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Op-Ed: 75-year-old T54s and T55s being sent to Ukraine – This could get messy

Either they’ll be used well, or suicidally.   

Rheinmetall makes key parts for the Leopard tanks promised to Ukraine
Rheinmetall makes key parts for the Leopard tanks promised to Ukraine - Copyright AFP FOCKE STRANGMANN
Rheinmetall makes key parts for the Leopard tanks promised to Ukraine - Copyright AFP FOCKE STRANGMANN

Rumors and stories about the old Russian T54s going to Ukraine aren’t going away. This bizarre situation is similar to the T62s from last year, but with several twists.

The T54 dates from 1947 the T55 is an upgrade that happened a few years later. It’s a completely different beast from modern tanks. It is definitely NOT a Main Battle Tank. It’s more like a medium tank. It’s slow, at about 31mph. The armor is old-style, not layered.

There are also logistic problems. The gun is 100mm, which may cause ammo problems if old ammo is used or there’s not enough shells. The story with Russian duds is already well known. It’s anyone’s guess what condition these shells are in.

These tanks were obsolete in the late 60s, and totally outmatched in the 1970s. They may not even be able to penetrate modern armor.  They don’t have modern targeting systems and can’t fire modern armor-piercing munitions.

All of which leads to a natural question; what use are they? There are some surprisingly grim, but in character for the Russians, answers:

  1. The Russians know Western tanks are coming. None of the Russian tanks can fight them. The more modern Russian tanks are likely to be equally useless.
  2. It doesn’t really matter if these older tanks are knocked out. These are “fire and forget” tanks.
  3. The T54s and T55s can be used as “mobile pillboxes” in urban environments, close cover, or anywhere they don’t have to face Western tanks or things like Javelins at range.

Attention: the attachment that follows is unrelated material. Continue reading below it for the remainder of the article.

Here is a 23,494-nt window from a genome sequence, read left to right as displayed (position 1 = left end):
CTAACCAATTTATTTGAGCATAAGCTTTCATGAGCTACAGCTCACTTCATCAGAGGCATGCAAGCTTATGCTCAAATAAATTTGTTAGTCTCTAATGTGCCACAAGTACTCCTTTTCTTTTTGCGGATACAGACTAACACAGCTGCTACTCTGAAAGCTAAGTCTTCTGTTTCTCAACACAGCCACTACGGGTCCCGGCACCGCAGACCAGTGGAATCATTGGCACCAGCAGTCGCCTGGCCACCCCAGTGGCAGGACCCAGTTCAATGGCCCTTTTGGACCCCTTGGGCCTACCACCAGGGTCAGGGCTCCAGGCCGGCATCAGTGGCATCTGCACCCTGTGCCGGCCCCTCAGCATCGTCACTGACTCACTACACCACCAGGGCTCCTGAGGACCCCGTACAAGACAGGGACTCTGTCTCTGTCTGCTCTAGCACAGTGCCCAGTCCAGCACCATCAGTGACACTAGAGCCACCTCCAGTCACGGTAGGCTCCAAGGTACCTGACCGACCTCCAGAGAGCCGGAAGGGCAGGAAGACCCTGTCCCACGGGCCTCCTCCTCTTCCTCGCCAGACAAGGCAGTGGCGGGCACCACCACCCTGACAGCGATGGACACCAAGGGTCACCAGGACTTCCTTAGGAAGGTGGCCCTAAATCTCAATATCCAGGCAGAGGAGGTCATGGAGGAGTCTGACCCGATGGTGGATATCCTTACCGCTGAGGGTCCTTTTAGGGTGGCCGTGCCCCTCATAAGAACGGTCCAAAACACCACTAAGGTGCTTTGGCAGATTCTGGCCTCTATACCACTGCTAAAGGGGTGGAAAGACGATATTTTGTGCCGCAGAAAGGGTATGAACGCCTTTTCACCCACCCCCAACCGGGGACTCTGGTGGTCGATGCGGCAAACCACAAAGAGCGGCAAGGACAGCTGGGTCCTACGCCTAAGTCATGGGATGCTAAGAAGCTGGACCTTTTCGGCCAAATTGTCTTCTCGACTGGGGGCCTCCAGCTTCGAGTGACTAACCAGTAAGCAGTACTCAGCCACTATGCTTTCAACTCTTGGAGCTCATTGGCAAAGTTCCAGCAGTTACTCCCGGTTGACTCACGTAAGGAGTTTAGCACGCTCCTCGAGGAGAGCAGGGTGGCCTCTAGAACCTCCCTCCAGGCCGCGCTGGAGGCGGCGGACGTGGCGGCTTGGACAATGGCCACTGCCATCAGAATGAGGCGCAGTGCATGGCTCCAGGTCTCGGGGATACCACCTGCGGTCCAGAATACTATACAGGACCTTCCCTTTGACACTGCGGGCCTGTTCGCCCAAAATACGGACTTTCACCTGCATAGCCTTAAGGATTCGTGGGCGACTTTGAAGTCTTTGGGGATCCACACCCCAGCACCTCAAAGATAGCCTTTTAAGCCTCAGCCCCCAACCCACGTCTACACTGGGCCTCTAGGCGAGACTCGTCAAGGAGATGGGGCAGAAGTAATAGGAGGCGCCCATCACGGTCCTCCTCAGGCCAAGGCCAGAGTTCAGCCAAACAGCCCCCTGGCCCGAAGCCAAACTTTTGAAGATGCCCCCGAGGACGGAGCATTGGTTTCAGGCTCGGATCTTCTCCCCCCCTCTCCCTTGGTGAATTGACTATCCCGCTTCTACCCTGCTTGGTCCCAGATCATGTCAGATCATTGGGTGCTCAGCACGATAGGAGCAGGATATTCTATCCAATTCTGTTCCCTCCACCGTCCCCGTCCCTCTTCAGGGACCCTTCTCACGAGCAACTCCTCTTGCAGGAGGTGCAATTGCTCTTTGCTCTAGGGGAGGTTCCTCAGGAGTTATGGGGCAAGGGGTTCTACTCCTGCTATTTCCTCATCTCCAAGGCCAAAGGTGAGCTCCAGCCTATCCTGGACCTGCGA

4. They can knock out lighter armored vehicles and soft transport, which can be highly disruptive in mobile warfare.
  5. They can fire high explosive rounds over a reasonable range and make pests of themselves.
  6. Their heavy machine guns are lethal despite their age, and a problem for infantry in any environment. Those MGs can also be dismounted and used against drones.
  7. In siege warfare like Bakhmut, they can deliver direct fire. That is a genuine problem for those on the receiving end, because they also have a rapid rate of fire and can be more useful locally with more accurate fire than indirect fire.
  8. They can damage modern tanks and immobilize them, if not knock them out.  

The likely condition of these tanks, however, is highly suspect. Parts and gearboxes are probably in iffy condition. Given the horrendous state of the much younger T72s, they could be worse. Breakdowns are likely in epic numbers. Troops may have difficulty training on tanks that were obsolete before they were even born. The systems will be unfamiliar to those used to digital technologies. Just about any modern AP round, RPG, or similar vintage could destroy them.

If they ever get into a fight with modern tanks, it could be the equivalent of charging Panzers with sabers. Either they’ll be used well, or suicidally.   

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Written By

Editor-at-Large based in Sydney, Australia.

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